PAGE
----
I was pretty livid at this point. What exactly was the bouncer trying to prove? Maybe the bar told him to make people wait to create the facade of a VIP atmosphere. But all it did was make my group of friends and I irritated that we couldn't just all come out and have a nice drink, and instead had to have the frustrating, agitating dilemma of simply getting everyone in past the door asshole. In Chinatown! In the neighborhood I live in and have helped support and build for the last six years with my rent, my tax dollars and the money I spend to live here. I explained the situation to the person I was directed to, and he said, "Tell him to come back and I'll tell the bouncer to let him in," which was actually a really nice of him. He could have been an asshole, too, and frankly, I was surprised that he wasn't. But it was too late. My boyfriend had already jetted and was at another bar where he was getting treated not even with any kind of respect or superiority, but just not like an asshole.

I've lived in this area for about 6 years and I've seen some changes. That's how it is in NYC. But treating your neighbors poorly? That's just bad business. Not only am I a neighbor, but I should get cuts from local businesses for how much I refer people to places around here via my friends who come over, my blog, when I'm on stage and elsewhere. I love to give praise to people and businesses who deserve it, and I love to complain when they are doing something wrong.

We finished our drinks and left, having spent $100 on five drinks for the first and last time there.

Here's my honest review of the bar, outside of my angered self: It's a cute place. It's comfortable and warm, and pretty people hang out there. That's where the good part ends. The drinks were kind of tasty but not that great that they should make people wait like communist Russians to get one, and they were not that strong. They were also way over priced at $15 -- in Chinatown! That's the glory of Chinatown, it's not expensive. Why would you want to come down to old dirty awesome Chinatown to get overcharged at a yuppie bar? That's not what Chinatown's about at all. And they spell their name with a dumb apostrophe above one of the e's. They should really relocate to the Meatpacking District or the Upper East Side or Jersey or something where they belong and would probably really flourish. I will honestly never drink there again, unless someone who really wants to go for some reason is paying for my drinks, and if that happens, I'll really try to talk them out of going. They got the last dollar out of me that they will ever get. I don't expect them to last, based on the reviews they got and the way they treat their clientele.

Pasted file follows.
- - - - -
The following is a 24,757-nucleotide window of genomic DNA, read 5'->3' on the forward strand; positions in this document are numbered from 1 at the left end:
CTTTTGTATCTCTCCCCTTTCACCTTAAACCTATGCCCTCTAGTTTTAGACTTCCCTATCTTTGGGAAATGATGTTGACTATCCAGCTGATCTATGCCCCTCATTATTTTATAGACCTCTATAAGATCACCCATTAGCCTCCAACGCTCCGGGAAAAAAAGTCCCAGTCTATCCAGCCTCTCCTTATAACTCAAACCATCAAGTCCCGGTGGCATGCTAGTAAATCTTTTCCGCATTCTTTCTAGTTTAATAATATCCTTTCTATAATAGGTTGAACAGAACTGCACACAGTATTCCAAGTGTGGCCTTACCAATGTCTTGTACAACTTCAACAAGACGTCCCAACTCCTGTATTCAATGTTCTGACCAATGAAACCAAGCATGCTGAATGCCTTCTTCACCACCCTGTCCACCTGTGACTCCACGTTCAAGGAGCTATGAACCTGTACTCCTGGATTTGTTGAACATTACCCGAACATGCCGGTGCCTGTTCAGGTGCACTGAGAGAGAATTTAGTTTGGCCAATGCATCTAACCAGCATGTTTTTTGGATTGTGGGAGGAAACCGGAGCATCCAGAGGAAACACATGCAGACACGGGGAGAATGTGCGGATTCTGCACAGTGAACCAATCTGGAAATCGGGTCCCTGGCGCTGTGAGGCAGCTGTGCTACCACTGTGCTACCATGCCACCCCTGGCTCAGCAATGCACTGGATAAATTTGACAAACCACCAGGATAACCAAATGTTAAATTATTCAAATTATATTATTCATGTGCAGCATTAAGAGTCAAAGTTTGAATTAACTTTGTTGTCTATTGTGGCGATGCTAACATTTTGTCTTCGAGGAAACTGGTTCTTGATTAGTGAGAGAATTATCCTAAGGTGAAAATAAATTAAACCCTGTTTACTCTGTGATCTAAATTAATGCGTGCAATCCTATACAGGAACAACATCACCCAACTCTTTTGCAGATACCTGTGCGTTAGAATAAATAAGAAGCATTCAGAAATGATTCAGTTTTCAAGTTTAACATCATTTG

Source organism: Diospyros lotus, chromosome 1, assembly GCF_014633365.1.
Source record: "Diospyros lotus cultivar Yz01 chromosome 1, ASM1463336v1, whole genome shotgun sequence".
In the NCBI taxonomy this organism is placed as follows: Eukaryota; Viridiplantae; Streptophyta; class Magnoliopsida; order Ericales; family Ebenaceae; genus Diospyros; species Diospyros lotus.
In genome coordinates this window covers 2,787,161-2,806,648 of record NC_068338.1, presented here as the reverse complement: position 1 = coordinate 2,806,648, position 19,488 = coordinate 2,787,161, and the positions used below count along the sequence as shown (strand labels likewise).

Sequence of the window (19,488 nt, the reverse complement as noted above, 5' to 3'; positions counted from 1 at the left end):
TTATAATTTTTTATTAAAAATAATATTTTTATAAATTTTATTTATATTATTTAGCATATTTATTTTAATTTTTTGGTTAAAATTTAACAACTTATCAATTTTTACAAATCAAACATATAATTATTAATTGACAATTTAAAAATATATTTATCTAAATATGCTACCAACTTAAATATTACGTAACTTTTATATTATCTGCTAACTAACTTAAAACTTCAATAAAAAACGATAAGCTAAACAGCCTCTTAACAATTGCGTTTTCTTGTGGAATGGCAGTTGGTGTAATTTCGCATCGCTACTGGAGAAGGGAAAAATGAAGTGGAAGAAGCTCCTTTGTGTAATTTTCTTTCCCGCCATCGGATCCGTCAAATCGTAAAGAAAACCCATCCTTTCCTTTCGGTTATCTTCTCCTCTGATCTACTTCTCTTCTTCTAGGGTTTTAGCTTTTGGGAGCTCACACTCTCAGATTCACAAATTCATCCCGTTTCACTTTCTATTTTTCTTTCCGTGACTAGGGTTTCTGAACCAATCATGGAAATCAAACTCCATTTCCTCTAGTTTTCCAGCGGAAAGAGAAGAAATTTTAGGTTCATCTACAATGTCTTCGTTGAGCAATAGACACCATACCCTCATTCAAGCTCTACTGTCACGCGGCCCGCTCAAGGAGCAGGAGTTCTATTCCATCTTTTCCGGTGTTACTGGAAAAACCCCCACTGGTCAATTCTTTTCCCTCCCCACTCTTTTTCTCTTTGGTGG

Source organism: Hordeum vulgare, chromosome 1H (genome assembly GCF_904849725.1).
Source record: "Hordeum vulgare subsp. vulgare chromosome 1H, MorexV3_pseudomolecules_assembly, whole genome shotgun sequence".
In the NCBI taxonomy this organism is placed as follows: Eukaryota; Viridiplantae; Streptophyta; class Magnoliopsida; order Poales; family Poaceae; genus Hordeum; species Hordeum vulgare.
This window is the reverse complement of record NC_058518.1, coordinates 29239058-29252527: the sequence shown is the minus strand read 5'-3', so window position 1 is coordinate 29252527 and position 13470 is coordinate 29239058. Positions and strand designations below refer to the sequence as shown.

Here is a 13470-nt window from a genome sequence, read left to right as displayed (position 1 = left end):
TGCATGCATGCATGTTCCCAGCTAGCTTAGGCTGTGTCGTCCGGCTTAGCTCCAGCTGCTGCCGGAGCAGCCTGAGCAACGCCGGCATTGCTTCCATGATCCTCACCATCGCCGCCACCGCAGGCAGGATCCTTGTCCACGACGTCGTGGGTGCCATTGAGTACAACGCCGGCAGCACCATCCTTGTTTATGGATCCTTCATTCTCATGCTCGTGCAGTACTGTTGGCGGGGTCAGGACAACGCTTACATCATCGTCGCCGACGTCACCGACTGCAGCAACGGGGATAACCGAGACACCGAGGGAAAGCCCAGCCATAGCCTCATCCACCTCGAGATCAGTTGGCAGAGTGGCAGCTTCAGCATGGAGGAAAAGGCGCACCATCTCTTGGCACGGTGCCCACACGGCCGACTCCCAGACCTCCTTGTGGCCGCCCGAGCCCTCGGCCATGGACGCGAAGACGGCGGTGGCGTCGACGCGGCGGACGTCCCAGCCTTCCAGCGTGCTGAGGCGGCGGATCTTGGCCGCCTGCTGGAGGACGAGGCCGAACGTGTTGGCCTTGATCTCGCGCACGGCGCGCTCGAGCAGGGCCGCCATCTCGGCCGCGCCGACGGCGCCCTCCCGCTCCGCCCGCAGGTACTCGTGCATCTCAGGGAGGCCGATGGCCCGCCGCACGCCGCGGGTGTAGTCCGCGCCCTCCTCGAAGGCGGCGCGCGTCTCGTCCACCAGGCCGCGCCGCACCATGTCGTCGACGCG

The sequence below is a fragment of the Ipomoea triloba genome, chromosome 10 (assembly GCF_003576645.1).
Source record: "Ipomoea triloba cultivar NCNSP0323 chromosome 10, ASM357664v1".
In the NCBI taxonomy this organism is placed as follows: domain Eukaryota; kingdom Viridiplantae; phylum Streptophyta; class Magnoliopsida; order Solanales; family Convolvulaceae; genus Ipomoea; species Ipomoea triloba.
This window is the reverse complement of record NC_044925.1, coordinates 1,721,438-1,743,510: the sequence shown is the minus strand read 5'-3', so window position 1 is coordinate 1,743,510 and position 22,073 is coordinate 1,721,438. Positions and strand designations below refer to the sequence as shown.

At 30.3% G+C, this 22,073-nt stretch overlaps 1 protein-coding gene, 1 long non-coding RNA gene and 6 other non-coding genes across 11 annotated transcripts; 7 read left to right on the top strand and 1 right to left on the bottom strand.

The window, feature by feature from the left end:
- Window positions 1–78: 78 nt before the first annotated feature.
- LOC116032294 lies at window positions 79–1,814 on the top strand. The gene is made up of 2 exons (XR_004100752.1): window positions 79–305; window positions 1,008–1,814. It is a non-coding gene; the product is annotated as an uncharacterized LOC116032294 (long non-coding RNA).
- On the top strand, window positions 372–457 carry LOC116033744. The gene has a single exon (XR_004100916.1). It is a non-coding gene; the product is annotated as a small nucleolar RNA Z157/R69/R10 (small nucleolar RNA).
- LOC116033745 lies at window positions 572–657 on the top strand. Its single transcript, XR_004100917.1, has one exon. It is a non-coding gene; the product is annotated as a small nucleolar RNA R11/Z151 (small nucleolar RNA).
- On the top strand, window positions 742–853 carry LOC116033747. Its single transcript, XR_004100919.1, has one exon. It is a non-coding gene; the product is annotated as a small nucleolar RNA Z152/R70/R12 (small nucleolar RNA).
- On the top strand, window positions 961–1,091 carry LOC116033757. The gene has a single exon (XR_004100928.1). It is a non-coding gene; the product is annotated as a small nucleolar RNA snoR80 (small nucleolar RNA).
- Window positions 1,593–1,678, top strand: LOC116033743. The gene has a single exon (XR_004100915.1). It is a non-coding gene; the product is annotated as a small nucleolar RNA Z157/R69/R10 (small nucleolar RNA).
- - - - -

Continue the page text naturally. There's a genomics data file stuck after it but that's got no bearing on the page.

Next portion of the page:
As I left, I drunkenly said to the bouncer, "I told on you, and I'm never coming back to this over priced snotty dump." He rolled his eyes again and responded, "See you next weekend." He really didn't get just how insulting he had been to paying customers. It was just crazy.

Some short little Mexican man standing next to him said, "God bless you," and I yelled back, "I'm blessed, I don't need God to bless me," and strolled off like an *only slightly* drunken imbecile, into the night.

And the moral of the story is that we, as a society, are all assholes, every one of us.

If you really want an awesome and not over priced drink made really cleverly by a smart, funny, not snobby bartender "apothecary style", go to White Star Bar on Essex St between Hester and Canal. The place probably won't be around for much longer. It's cozy, easy and lovely. The people are way nice, it's rarely crowded except on weekends and the vibe is warm and welcoming. My (and surely, most people's) kind of place!


J said...

lady parts can get frozen together? that has not been my experience. yet. another artistic post.

J said...

as soon as a bar gets a bouncer, it's not a neighborhood bar.

Yours Truly said...

I can understand why any bar might want to have a bouncer to cut out the riff raff. So much riff raff!